For a hauntingly vivid look back through key events in Ireland’s history, a trip to Kilmainham Gaol is a must. Kilmainham Gaol has played an important part in Irish history, as many leaders of Irish rebellions were imprisoned and some executed in the jail. It is now an award-winning museum, and one of Dublin's most popular attractions.
History of Kilmainham Gaol
When it was first built in 1796, Kilmainham Gaol was called the 'New Gaol' to distinguish it from the old jail it was intended to replace - a building not too different to a dungeon, just a few hundred metres from the present site. Over the 140 years it served as a prison, its cells held many of the most famous people involved in the campaign for Irish independence. The leaders of the 1916 Easter Rising were held and executed here, and the last prisoner held in the jail was Eamon de Valera.
Kilmainham Gaol was abandoned as a jail in 1924, it now houses a museum on the history of Irish nationalism and offers guided tours of the building.
Who was imprisioned at Kilmainham Gaol?
The history of modern Ireland is soaked into the walls of Kilmainham. Political prisoners were kept here (and sometimes executed) from the rebellion of 1798 to the Irish Civil War of 1922-23. Beside them were thousands of ordinary people from all over Ireland, jailed for all sorts of crimes and waiting to be transported to Australia. Children were sometimes arrested for petty theft, the youngest said to be a seven year-old boy.
Kilmainham Gaol Tours
The guided tours at Kilmainham Gaol offer an insight into some of the most defining and inspirational events of modern Irish history. Leaders of the rebellions of 1798, 1803, 1848, 1867 and 1916 were detained and sometimes executed here. The Gaol also played a role during the harsh Famine times.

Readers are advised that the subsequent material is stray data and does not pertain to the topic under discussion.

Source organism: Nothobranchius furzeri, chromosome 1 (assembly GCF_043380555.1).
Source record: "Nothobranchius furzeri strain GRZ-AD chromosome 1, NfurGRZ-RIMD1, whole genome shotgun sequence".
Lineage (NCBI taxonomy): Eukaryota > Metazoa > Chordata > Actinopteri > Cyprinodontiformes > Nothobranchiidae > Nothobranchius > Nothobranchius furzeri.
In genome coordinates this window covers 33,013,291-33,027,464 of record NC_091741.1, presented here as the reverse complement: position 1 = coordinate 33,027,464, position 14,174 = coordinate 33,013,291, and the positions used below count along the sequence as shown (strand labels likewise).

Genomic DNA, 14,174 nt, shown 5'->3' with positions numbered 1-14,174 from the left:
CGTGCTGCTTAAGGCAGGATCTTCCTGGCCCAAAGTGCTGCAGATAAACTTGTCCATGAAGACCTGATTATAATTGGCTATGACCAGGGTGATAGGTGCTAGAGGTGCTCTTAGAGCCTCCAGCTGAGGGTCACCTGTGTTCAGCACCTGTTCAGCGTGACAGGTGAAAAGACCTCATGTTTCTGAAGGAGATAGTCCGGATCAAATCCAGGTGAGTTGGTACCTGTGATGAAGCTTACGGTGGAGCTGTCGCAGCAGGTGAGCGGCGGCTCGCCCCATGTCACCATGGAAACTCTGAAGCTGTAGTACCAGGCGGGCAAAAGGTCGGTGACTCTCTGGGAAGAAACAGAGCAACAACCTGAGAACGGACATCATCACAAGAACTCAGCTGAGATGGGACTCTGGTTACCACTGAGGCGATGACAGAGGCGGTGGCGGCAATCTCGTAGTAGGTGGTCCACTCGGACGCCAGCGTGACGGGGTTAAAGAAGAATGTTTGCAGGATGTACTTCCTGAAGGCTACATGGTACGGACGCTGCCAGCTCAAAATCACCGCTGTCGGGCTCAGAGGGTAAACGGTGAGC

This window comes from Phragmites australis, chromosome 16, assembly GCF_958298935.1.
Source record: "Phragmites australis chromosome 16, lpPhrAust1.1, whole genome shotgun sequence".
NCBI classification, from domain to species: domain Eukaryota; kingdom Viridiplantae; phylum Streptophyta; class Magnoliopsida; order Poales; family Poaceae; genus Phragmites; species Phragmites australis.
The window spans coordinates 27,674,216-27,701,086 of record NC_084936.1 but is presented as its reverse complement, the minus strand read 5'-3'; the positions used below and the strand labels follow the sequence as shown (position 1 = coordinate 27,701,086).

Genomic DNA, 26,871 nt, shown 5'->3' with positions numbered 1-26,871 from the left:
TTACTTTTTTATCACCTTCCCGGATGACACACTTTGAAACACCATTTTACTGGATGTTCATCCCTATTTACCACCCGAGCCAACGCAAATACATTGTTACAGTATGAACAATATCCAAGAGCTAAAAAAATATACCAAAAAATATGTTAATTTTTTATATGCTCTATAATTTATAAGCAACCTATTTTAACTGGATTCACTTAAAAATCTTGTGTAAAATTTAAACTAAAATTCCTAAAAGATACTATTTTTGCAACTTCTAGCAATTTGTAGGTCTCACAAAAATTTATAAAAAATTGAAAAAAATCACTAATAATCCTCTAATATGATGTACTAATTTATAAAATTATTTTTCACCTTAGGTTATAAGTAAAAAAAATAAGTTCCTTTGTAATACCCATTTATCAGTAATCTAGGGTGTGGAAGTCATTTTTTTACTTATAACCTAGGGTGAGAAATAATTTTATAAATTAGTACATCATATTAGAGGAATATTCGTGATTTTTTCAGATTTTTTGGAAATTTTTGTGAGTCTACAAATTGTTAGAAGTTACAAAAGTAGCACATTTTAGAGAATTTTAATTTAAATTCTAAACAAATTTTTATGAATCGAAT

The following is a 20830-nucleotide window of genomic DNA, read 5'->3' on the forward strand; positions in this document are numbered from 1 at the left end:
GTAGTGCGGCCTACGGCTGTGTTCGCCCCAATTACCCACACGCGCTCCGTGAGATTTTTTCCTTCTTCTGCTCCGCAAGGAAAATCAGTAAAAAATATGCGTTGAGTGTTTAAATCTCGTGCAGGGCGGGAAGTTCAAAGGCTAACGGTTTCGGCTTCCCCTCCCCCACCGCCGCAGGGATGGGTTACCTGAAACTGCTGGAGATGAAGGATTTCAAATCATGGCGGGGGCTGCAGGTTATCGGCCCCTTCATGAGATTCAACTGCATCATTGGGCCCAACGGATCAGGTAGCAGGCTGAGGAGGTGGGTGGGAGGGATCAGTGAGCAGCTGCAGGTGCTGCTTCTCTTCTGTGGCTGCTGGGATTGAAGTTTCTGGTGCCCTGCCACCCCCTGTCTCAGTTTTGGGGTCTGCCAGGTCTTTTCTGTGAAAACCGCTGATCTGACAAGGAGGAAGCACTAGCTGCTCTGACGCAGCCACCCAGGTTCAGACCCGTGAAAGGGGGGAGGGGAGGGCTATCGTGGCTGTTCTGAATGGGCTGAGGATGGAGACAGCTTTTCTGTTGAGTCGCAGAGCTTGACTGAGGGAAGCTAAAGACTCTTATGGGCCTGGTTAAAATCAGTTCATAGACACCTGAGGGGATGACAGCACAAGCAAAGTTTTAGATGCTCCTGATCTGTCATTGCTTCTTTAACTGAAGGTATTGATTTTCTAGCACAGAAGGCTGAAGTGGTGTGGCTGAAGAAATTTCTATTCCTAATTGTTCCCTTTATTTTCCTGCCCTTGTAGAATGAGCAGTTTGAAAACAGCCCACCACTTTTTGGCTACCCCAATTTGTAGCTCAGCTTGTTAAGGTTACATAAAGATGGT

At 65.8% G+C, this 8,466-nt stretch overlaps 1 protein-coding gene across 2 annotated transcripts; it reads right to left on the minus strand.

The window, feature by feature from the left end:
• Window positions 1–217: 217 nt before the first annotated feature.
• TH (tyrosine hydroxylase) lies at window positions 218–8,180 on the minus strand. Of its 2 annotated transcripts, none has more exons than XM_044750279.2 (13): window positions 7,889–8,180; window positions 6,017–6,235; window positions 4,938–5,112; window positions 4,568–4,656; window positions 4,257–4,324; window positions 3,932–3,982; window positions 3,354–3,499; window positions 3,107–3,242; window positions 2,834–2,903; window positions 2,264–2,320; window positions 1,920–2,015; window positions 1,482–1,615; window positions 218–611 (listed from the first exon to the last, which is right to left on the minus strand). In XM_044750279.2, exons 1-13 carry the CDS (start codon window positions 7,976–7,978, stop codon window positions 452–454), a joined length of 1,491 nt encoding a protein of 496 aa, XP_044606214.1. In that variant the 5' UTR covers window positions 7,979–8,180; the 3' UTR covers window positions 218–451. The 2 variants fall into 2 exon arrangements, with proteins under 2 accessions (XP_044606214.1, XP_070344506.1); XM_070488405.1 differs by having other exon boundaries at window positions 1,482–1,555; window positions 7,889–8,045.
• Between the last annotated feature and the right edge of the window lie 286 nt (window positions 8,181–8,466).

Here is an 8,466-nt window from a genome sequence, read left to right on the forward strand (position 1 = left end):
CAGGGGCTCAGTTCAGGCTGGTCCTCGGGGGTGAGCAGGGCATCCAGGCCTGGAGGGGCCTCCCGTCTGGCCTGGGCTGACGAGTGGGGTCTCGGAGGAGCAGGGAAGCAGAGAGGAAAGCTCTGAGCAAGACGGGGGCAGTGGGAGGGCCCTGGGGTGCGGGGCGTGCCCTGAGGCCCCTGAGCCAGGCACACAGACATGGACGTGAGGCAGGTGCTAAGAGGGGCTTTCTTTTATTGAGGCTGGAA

Guided tours last approximately 1-hour, and this includes the exhibition.
Exhibitions and Displays
Now this powerful and absorbing place is one of the most popular sights in Dublin – so popular that you should book your tour in advance. On the top floor you’ll find exhibitions linked to the world’s political prisoners; recent examples include a display on Nelson Mandela, and another about the struggles of the suffragette movement.
Step out into the fresh air again, overlooking Phoenix Park and Dublin, and take a deep breath. Nearby, you’ll find the Royal Hospital, home to the Irish Museum of Modern Art, or you can remember the spirits of the past while enjoying coffee in the more contemporary surrounds of the Lime Tree Café or Storyboard in Islandbridge.
Kilmainham Gaol Tickets
Tickets are limited and during busier times it can be hard for guests to gain access on selected dates. For that reason, pre-booking online from Kilmainham Gaol is highly recommened.
Kilmainham Gaol in the Movies
The prison is a popular location for many films. Movies filmed at Kilmainham Gaol include The Quare Fellow (1962), The Italian Job (1969), and The Last Remake of Beau Geste (1977) In the Name of the Father (1993), Michael Collins (1996), The Escapist (2008), and the Rebellion drama by RTÉ was shot within the prison too. It is also the scene for this haunting rendition of Grace by Dubliners Róisín O, Aoife Scott, Danny O'Reilly
Getting to Kilmainham Gaol
Kilmainham Gaol Museum is located 3.5km from Dublin City.
Hop-On Hop-Off Tour: The Dublin Hop-On Hop-Off Tour has a stop outside Kilmainham Gaol.
Bus: Dublin Bus Routes 69 & 79 from Aston Quay, or Routes 13 & 40 from O’Connell St or Dame St. Visit the Dublin Bus website to plan your trip.